On December 15, 1946, in the face of guerrilla raids from across the Mekong River, forty-four delegates to Laos's first popularly elected Constituent Assembly were chosen. Under French supervision, the delegates worked on a constitution promulgated by Sisavang Vong on May 11, 1947. This constitution declared the Kingdom of Laos an independent state within the French Union. On November 26, 1947, the thirty-three deputies of the first National Assembly invested a government headed by Prince Souvannarath, a half-brother of Phetsarath. By the terms of a secret protocol of February 25, 1948, Boun Oum was allowed to keep his title of Prince of Champassack but renounced his suzerain rights to this former kingdom. In return he was made inspector general of the Kingdom of Laos, the third-ranking personage of Laos after the king and crown prince.
Under a successor government headed by Boun Oum, the Franco-Lao General Convention of July 19, 1949, gave Laos greater latitude in foreign affairs. Over the following months, France transferred its remaining powers. A Royal Lao Army was created, which by the end of 1952 comprised seventeen companies, in addition to a battalion entirely commanded by Laotian officers. On February 7, 1950, the United States and United Kingdom recognized Laos. Later that year, the United States opened a legation in Vientiane.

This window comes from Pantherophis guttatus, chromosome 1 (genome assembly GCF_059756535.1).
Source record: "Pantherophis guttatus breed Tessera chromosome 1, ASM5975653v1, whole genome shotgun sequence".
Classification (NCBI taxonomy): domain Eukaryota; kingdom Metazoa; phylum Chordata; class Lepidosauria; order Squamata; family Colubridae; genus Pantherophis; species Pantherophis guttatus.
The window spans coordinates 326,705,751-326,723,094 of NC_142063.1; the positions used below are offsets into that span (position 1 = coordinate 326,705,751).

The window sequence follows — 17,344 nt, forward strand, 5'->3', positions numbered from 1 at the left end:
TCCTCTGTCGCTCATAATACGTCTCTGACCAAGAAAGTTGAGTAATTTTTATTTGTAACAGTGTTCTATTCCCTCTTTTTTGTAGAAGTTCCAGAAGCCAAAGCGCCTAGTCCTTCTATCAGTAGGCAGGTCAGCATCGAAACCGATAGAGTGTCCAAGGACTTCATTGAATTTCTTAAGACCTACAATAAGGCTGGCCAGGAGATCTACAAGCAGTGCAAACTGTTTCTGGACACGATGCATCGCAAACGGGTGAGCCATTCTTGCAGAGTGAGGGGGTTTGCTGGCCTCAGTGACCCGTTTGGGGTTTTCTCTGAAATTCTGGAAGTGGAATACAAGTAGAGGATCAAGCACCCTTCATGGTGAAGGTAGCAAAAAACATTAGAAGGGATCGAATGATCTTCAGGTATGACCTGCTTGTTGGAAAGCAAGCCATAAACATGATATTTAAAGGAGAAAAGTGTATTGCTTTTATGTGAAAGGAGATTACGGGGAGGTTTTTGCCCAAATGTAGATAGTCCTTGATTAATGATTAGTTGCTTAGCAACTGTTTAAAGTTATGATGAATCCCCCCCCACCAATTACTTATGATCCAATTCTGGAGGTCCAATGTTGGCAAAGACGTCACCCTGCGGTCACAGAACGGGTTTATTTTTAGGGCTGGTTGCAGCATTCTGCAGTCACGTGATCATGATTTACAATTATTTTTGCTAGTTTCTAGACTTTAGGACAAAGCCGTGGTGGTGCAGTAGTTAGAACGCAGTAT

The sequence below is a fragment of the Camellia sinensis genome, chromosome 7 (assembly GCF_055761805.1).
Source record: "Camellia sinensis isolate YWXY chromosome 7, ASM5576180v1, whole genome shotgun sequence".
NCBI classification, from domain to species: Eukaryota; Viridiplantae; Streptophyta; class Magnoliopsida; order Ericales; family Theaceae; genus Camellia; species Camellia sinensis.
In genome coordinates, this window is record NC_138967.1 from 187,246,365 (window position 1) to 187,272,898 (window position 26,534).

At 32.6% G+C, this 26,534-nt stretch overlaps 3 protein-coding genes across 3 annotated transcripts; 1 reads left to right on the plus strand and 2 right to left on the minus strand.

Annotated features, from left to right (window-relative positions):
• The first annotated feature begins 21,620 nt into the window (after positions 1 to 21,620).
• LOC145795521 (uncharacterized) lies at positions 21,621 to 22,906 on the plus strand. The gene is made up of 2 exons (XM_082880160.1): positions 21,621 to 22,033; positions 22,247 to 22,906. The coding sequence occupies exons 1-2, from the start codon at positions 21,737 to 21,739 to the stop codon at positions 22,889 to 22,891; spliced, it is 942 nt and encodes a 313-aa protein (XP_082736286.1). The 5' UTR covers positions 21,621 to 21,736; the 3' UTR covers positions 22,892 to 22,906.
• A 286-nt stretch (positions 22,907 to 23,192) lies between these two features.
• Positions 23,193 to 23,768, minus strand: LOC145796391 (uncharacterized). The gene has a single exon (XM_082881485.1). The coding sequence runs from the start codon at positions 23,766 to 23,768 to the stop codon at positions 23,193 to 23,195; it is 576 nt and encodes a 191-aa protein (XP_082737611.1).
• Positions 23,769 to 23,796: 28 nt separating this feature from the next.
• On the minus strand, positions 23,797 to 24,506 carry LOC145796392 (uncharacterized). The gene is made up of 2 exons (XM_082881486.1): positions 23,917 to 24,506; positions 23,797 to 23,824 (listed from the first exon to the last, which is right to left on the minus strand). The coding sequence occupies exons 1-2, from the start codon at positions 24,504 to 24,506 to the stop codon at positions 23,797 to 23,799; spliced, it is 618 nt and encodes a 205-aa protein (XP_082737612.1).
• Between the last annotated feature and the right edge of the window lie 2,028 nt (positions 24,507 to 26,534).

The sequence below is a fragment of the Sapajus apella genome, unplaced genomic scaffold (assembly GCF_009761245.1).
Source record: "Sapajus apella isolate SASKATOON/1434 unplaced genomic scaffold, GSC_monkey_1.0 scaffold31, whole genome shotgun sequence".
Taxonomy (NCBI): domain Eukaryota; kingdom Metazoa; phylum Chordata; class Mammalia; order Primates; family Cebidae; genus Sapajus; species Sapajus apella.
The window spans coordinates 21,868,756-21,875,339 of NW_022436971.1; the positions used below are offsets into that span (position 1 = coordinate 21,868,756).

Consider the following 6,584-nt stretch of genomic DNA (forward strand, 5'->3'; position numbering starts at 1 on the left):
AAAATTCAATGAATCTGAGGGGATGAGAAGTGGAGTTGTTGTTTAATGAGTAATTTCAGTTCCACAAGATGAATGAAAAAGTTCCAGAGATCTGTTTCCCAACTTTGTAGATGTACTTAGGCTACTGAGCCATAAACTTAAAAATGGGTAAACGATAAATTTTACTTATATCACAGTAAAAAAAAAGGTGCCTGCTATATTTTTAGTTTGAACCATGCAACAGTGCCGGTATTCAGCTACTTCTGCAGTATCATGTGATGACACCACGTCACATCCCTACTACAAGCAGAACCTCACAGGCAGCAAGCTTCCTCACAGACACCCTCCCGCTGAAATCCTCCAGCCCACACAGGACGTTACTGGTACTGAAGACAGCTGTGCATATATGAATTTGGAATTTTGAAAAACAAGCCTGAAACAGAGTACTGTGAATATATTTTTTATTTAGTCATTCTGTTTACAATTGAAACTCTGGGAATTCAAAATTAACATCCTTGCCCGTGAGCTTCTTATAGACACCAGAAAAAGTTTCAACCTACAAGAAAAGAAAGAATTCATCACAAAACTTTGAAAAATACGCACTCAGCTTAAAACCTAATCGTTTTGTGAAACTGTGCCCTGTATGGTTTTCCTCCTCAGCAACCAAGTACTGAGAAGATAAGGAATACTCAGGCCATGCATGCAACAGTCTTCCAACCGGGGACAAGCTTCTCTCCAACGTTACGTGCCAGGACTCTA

Immediately thrust into the broader conflict of the Second Indochina War, the Kingdom of Laos would survive coup d'etats and civil war until 1975, when the communist Pathet Lao assumed power, forced the abdication of the king and declared the birth of the Lao People's Democratic Republic.
Symbols of the Kingdom of Laos
- Initial text adapted from The Library of Congress Country Studies